Wednesday, March 11, 2009

The Forgotten Tutorial!

***News on the New Look: I found that if you're using Internet Explorer 7 or 8, the blog looks like it should. If things look wack, it's time to upgrade your browser!***

So I woke up this morning realizing that in the effort of putting together my new look yesterday I completely forgot about Tutorial Tuesday.

Yes, I'm serious about making this a weekly thing, especially since there are so many out there that want to learn photoshop. If you don't want to learn photoshop, well, you can read along anyway because the literature is as captivating as any highly paid author out there!

Not really, though. If you're not an aspiring photoshopper I won't be sad if you leave right now. :)

And now onto the fun!

Tutorial: Using the healing brush to remove blemishes.

So, let's say you wake up on your wedding day and not only is it raining, but you've also grown an enormous pimple overnight! Aggh! Isn't it ironic? It's like 10,000 spoons when all you need is a knife. It's like meeting the man of your dreams, and then meeting his beautiful wife. (Or woman in my case, and her tool-of-a-husband) But seriously - Alanis Morissette songs aside - every one of your wedding photos feature you, your spouse, and the uninvited pimple.

Don't worry! With the miracle of modern technology we can get rid of that thing and restore your skin to how it normally looks!

Take this lovely bride to be:

(Disclaimer: Anonymous person. Found it on Google. Not necessarily a bride.)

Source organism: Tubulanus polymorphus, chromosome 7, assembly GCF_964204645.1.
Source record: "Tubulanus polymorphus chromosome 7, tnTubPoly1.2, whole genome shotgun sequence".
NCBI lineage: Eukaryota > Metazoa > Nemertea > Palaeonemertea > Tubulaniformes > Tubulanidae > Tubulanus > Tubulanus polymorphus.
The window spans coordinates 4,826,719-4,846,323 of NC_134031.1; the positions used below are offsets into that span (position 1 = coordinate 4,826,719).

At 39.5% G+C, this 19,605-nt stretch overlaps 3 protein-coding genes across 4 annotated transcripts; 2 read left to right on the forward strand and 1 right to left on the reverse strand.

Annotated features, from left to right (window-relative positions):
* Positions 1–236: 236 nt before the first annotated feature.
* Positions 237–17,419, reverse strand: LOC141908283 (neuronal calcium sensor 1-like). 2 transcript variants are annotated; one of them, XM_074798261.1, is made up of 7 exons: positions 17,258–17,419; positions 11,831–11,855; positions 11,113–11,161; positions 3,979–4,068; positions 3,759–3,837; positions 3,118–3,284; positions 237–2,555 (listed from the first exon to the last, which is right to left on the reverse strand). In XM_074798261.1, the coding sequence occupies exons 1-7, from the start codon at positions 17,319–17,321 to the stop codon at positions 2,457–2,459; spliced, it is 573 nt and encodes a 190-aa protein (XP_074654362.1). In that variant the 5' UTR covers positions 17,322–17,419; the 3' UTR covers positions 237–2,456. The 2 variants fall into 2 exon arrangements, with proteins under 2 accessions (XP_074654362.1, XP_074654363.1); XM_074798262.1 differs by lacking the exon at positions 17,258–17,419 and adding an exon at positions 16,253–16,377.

She doesn't look very happy, because with all the stress and planning of the wedding her hormones have betrayed her and have caused a breakout. We've all had days like this and inevitably have pictures that would otherwise be great to post on facebook, the blog, or otherwise, but don't because we don't look as good as we normally do. Let's get rid of those pimples.

1) Open your image with photoshop and select the "healing brush" tool. It's the one that looks (appropriately) like a bandaid.

With this tool we'll sample an area of clear skin to use as a base for covering the pimples. Photoshop matches the skin tones of the retouched area so that it doesn't look unnatural. Another tool - the clone stamp - does something similar. The clone stamp, though, does not match the tones of the retouched area, but copies pixel for pixel the sampled area. It can make things look strange. That's why we're using the healing brush tool.

2) With the healing brush tool selected, bring the cursor over a clear patch of skin on the girls face. Alter the brush size with the "[" and "]" keys until the size of the brush is just about as big as the largest pimple. Press "alt" and click there. You'll notice that when you press "alt" the cursor turns into a target. We've now got our pixel sample.

3) From here, just bring the brush over each pimple and click down. You'll notice that it paints the area with the targeted pixels. When you release the mouse button, you'll notice that photoshop automatically blends the new pixels with the surrounding area. After a bit of work, this is the final result:

Hooray! Clear skin! You'll notice I didn't attempt to give her the plastic look you see in so many magazines nowadays. I hate that crap. She's retained her natural skin, only without the pimples!


P.S. If anyone has a picture they'd like retouched, send me the picture in an email to and I'll do it for you for free! One picture per person, please.


  1. OH BARRY!!! please go throught all my photos and work your magic!

  2. you are amazing. also, i'm glad you liked dr. horrible. it's better watching it again. ;)

  3. I love your tutorials! Especially since I really need to become more familiar with Photoshop.

  4. "the healing brush". I like the sound of that. Much better then calling it the "healing band-aid" eeuww!
    My question: can it "heal" my double chin??

  5. Good job on the tutorial - I need to get PS on my computer.